Granted, this was a particularly vulnerable time for me. Having finally overcome the lingering heartbreak of my prior relationship on the strength of a then “life-altering” Birthright trip to Israel, I dove head-first into jDate’s comely profile pics and professions of “being equally comfortable going out and staying in.” The reality of 20-question first-dates and communication games soon sunk in and by the time OkCupid came along I was cynical and somewhat battle-weary. I was Prince Bolkonsky after the Battle of Austerlitz (and jDate was my Austerlitz). I wish I could tell you that my first OkCupid experience was an epiphany or a great and wondrous turning point. No, it was rather the hammer that beat the nail further into my already hardening heart.

The girl was cute enough, a Russian Jew, a free spirit en route to grad school spending the summer taking in New York in Hell’s Kitchen. We’d gone back and forth on our activity and somehow landed on a Michael Jackson tribute in TriBeCa (part of the Film Festival). When we met up, MJ (this was pre-death) was quickly forgotten, becoming a backdrop to a hastily arranged dinner at some lame and overpriced tourist haunt somewhere on the West Side. She opened by bragging how she’d just spent a year abroad in New Zealand, quickly moving into a diatribe about how people misunderstand and underappreciate the “Kiwis.” At the time, the word Kiwi meant little more to me than a potato-looking fruit I didn’t like. Soon, I learned about how awesome they really are. (I love New Zealanders, btw.)

When it came time to order wine, she dismissed the wine list because it didn’t feature any New Zealand Rieslings. I informed her that California produces some solid wines these days (this was 2008 and had long been true), including my beloved German varietal. The girl informed me that while she’d been away and couldn’t say for sure, she highly doubted that America could produce decent wines. She then waxed poetic about her fluency in French and her time there, downgrading the U.S. to some discoloration on the body of the world. Next was what I call education-preening: puffing up the school she went to (I forget), lamenting not getting into Harvard and detailing the reasons why she didn’t, then boasting about the grad school program she got into (Chicago or Northwestern). This would have been forgivable if she hadn’t proceeded to express extreme surprise, bordering on insolence, that I had gone to a relatively esteemed institution myself. (Seriously? Was it my controversial remarks about the quality of U.S. wines that disqualified me from being an academic pimp?)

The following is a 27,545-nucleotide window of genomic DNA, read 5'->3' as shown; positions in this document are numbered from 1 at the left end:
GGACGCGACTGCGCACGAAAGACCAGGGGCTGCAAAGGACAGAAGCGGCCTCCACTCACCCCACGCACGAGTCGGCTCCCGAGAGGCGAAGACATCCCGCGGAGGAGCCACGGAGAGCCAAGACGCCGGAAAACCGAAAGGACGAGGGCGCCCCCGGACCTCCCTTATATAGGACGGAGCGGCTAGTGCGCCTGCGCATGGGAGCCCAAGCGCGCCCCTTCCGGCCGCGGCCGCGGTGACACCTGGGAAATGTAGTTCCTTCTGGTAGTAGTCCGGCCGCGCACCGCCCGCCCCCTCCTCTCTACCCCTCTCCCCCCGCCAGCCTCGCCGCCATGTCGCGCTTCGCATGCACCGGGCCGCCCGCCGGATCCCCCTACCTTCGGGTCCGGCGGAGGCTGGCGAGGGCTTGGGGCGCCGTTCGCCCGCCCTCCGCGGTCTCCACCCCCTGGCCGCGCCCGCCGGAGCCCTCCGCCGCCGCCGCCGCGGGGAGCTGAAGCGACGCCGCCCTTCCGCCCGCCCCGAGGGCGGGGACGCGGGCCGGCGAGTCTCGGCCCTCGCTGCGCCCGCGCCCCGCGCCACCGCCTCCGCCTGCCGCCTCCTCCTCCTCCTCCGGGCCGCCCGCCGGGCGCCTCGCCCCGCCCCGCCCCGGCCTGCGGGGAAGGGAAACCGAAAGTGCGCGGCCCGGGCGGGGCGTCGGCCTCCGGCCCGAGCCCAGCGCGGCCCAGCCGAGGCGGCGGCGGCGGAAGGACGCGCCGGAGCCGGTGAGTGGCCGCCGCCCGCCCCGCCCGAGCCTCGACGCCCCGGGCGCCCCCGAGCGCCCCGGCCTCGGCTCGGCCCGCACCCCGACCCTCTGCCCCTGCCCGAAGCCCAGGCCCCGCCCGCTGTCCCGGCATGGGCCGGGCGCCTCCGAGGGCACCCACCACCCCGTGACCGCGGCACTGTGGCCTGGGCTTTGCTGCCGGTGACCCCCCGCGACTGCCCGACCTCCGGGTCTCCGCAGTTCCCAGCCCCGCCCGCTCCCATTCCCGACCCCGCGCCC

This was the part where I should have let my pride beat out my fear of social impropriety and let her pay half of the bill. After all, she offered to contribute her share and even mocked me for “having to be a man.” Instead, I played the disenchanted gentleman and agreed to go walk off our meal along the water on the West side. Here she’d remembered that there were two of us on the date (not uncommon on first dates) and proceeded to ask me some obligatory questions about my life. Learning that I worked in marketing (at the time), she immediately slammed this as a job/career choice and informed me that while it may be fun, it’s a total waste of time in her eyes, falling well short of the social value offered by whatever post-modern Ph.D. program she was joining.

Usually comfortable with just about any date and more than willing to squeeze lemonade out of a moldy lemon, I had the very rare urge to just shut down. Lacking the wisdom and cajones to wish her a good night and bolt, I continued to subject myself to her grilling. Figuring that she’d gotten the answers she wanted and would do me the favor of ending it herself, I was pretty surprised when she said,

“Oh, my, God, do you like hookahs? I love hookahs. Let’s go to the village and smoke one right now.”

“Umm, I’ve got a lot of work to finish for tomorrow,” I lamely replied. At the moment, I hadn’t realized that despite her uncouth manner, this girl was actually into me. I figured she just really wanted me to buy her a session with a water pipe. My pride finally got the better of me and I set us on a subway path. But my Cupid was not satisfied.

“Aren’t you doing anything interesting with your life, at least, writing or something?” some rays of hopefulness cracking through the dark clouds of her pity. So not only was she judgmental, she was also kind of a b—h. I gave a tentative response, ignoring her comments about some author I just had to check out. The post-date hug couldn’t come fast enough. I raced down the steps into a wonderful MTA escape hatch, my wasted night and disappointment anonymized and thrown into a blender with my fellow passengers’ daily anxieties and preoccupations.